The virtue of Fitzgerald’s little exercise finds its most manifest justification in Ernst Lubitsch’s films, which regularly explore, often in a tone of frivolity or thinly-disguised sarcasm, the conflicts and the absurd dynamic of the…

Review: Late Spring (1949)

As a storyteller, Yasujiro Ozu insists on an implausibly objective stance that refrains from direct commentary or criticism; his camera customarily assumes the role of a detached observer, to whom the characters in the film, staring or talking straight to the camera, occasionally address, with an intimacy akin to that between a host and his guest, a closeness that is underpinned by a mutual recognition of the psychological distance that separates the two. The audience, whose perspective, in this case, conflates the camera’s (the director’s), an invisible character’s in the film (to whom the other characters address) and their own, is thus situated amidst this spatial complexity which, as a rule, every work of art necessarily creates.
In Late Spring (1948), the camera serves in part as an underlying comment to the story, which is noted by its economy of details. A prolonged shot of a departing train, on which the father and daughter travel to the city for a one-day excursion, prefigures…

Review: The Docks of New York (1928)

Josef von Sternberg once jokingly proclaimed that his films should be viewed upside down to better appreciate the play of light and shade, which the director regarded as the dominant components of his film. As a consummate aesthetician, Sternberg was willing to sacrifice the care for scripts and storyline to that of pictorial logic, or, with Marlene Dietrich for example, who was the outsize star of his seven films, to a more pressing need to accentuate the lustrous appeal of the actors. For wordless visual has a story of its own, which frequently departs from, or contradicts, the story it is supposed to supplement. With silent films, the visual assumes a preponderant role in storytelling, though words, in the abstract form of ideas, or scraps of disparate thoughts, are the real driver behind the images.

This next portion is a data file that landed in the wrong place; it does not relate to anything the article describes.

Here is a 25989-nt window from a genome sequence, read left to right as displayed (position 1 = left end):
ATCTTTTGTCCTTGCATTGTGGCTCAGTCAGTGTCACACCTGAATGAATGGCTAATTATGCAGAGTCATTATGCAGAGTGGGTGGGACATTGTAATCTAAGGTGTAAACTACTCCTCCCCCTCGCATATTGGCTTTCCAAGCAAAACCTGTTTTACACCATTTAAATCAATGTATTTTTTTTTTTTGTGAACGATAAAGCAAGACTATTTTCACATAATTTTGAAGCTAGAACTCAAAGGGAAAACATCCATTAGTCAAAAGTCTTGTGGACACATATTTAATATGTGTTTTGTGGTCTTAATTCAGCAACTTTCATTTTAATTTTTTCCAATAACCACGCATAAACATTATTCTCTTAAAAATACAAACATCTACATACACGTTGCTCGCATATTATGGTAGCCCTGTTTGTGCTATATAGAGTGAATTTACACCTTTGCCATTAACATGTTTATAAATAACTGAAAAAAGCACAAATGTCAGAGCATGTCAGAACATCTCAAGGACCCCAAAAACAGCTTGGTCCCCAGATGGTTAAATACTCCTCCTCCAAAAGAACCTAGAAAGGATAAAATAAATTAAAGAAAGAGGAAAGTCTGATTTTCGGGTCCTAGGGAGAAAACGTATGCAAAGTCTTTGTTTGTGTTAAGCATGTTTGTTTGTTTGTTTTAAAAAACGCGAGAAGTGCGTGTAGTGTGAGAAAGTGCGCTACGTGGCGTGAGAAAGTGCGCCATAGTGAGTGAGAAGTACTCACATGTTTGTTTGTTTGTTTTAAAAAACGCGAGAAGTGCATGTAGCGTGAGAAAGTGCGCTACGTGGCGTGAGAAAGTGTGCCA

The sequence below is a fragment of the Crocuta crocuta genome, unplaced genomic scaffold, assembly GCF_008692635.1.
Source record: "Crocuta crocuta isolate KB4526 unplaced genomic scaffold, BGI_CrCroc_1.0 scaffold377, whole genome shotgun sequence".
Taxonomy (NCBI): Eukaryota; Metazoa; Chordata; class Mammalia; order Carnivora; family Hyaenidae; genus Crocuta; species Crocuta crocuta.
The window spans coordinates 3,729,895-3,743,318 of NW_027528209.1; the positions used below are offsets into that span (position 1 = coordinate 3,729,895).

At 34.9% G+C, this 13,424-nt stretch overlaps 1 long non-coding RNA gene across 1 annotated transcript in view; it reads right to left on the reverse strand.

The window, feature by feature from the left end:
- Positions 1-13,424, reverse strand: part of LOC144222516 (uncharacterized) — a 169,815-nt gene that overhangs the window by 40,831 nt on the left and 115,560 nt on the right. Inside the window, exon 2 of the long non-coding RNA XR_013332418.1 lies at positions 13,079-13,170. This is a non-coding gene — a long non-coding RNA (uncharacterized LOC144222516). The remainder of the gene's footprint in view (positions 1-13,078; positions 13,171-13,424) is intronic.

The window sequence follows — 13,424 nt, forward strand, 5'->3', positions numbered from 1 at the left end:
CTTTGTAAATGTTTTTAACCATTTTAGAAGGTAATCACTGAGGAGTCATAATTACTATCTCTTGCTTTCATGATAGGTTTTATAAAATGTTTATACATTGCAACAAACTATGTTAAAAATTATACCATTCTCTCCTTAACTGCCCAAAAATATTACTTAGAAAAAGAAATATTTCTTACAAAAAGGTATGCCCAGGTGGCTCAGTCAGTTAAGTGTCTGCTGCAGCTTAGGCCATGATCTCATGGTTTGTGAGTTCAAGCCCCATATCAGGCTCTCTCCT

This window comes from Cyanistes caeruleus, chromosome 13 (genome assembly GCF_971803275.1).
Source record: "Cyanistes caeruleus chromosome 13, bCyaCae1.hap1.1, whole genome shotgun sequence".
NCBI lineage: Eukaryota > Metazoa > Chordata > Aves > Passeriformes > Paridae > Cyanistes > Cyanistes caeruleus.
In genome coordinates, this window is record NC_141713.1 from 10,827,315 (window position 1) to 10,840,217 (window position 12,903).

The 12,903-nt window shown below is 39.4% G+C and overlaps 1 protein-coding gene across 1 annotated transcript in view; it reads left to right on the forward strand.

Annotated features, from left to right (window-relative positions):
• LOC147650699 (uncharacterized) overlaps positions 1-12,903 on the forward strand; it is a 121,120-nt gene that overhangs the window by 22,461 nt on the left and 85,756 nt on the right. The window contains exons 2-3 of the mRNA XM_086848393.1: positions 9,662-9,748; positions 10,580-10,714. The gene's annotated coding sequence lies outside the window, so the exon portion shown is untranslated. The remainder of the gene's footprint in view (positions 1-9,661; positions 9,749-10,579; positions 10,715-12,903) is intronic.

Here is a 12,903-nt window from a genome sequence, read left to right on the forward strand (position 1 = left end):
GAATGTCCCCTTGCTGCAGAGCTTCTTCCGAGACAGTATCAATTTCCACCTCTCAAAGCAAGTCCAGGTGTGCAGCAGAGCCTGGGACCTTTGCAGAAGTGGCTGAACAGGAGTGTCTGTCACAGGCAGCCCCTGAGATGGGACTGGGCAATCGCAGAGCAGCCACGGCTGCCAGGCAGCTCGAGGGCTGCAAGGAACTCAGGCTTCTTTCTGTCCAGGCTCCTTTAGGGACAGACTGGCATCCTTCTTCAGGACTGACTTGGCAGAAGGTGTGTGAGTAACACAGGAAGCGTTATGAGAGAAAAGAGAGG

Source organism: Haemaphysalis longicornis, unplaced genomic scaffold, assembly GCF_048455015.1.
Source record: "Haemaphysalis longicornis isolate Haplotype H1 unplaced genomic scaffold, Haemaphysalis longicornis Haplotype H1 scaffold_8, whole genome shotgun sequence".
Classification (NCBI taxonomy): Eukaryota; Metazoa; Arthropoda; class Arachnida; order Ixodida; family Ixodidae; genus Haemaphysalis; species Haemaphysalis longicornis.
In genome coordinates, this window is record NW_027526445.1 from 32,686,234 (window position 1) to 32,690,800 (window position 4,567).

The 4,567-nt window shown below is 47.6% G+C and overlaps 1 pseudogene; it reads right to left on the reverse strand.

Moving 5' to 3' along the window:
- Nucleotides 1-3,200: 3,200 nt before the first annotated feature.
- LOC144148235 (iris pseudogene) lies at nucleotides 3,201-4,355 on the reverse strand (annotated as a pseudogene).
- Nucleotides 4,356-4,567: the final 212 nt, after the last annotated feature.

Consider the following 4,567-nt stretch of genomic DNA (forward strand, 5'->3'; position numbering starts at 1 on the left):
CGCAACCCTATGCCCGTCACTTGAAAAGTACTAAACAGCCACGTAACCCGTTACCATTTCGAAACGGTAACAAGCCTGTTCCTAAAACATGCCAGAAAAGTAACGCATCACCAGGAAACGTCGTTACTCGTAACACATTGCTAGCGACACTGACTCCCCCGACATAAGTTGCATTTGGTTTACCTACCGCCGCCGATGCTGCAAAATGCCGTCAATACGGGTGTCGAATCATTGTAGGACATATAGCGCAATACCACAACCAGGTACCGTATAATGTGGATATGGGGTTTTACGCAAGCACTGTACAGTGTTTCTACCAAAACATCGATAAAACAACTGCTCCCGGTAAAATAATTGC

Sternberg’s The Docks of New York (1928) nonetheless offers a rare instance in which two stories, sometimes deceptively overlaid, are told respectively by the visual and the words, seem…

Review: Vivre sa vie (1962)

In Emile Zola’s Nana the heroine, a high-class courtesan of the Parisian demimonde, is likened to “those monsters of ancient times whose fearful domains were covered with skeletons;” her beauty is poisonous, like “a rising sun shining down on a field of carnage;” always the victor, she remains “as unconscious of her actions as a splendid animal,” reigning over a host of ruined men, who fall from her hands “like ripe fruits… lie rotting on the ground.”
Like her possible namesake, the heroine of Jean-Luc Godard’s Vivre sa vie (1962) is a victim of the society’s increasing commodification of feminine attributes. Wearing her hair in a sleek, Flapper bob, this Nana also recalls Louise Brooks’s character in Pandora’s Box (1929), whose lethal sexuality eventually blindfolds her to danger, and dies at the hand of Jack the Ripper. Nana, though a striking beauty, lacks the skill of coquetry and the air of conspiratorial knowingness peculiar to an archetypal femme fatale, and is thus portrayed in…